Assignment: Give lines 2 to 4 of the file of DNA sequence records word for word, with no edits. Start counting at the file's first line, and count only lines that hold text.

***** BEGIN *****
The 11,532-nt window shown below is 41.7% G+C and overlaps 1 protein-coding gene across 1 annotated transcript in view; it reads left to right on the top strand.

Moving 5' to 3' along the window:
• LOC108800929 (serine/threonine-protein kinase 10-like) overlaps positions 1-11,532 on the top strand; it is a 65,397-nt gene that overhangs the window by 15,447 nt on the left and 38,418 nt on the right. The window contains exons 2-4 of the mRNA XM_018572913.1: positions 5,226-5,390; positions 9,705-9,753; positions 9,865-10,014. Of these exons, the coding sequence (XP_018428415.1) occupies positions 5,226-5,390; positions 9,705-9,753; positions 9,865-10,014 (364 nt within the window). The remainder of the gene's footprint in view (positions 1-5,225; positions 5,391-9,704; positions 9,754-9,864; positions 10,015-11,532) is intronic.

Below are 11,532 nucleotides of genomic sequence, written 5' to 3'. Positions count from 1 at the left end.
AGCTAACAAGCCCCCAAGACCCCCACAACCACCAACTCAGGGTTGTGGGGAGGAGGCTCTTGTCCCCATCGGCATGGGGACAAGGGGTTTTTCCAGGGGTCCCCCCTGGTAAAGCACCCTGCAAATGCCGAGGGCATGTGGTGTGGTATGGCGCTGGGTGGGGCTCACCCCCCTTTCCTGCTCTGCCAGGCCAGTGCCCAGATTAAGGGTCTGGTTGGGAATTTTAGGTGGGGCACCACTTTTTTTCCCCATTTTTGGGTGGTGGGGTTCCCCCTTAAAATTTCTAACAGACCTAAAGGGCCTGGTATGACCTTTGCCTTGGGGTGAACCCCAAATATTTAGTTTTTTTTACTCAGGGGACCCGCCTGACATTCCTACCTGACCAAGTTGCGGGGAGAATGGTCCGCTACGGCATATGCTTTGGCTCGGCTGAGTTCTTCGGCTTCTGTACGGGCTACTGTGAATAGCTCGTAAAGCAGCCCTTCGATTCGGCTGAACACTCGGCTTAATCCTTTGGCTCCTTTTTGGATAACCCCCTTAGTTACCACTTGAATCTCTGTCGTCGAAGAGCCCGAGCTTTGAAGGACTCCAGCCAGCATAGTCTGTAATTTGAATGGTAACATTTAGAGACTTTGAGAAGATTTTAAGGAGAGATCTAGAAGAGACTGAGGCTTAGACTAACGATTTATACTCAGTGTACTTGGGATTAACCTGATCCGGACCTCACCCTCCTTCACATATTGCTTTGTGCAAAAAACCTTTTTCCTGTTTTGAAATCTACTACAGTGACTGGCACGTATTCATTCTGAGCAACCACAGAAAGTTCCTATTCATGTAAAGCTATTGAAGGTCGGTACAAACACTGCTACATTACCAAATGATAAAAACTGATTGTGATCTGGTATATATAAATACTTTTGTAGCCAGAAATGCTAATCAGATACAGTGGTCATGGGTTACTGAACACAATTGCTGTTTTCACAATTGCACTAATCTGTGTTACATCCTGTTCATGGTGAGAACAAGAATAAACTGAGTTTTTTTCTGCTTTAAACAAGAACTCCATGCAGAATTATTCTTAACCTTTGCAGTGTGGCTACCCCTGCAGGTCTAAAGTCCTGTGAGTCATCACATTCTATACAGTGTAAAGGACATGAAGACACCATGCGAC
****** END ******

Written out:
Moving 5' to 3' along the window:
• LOC108800929 (serine/threonine-protein kinase 10-like) overlaps positions 1-11,532 on the top strand; it is a 65,397-nt gene that overhangs the window by 15,447 nt on the left and 38,418 nt on the right. The window contains exons 2-4 of the mRNA XM_018572913.1: positions 5,226-5,390; positions 9,705-9,753; positions 9,865-10,014. Of these exons, the coding sequence (XP_018428415.1) occupies positions 5,226-5,390; positions 9,705-9,753; positions 9,865-10,014 (364 nt within the window). The remainder of the gene's footprint in view (positions 1-5,225; positions 5,391-9,704; positions 9,754-9,864; positions 10,015-11,532) is intronic.

Below are 11,532 nucleotides of genomic sequence, written 5' to 3'. Positions count from 1 at the left end.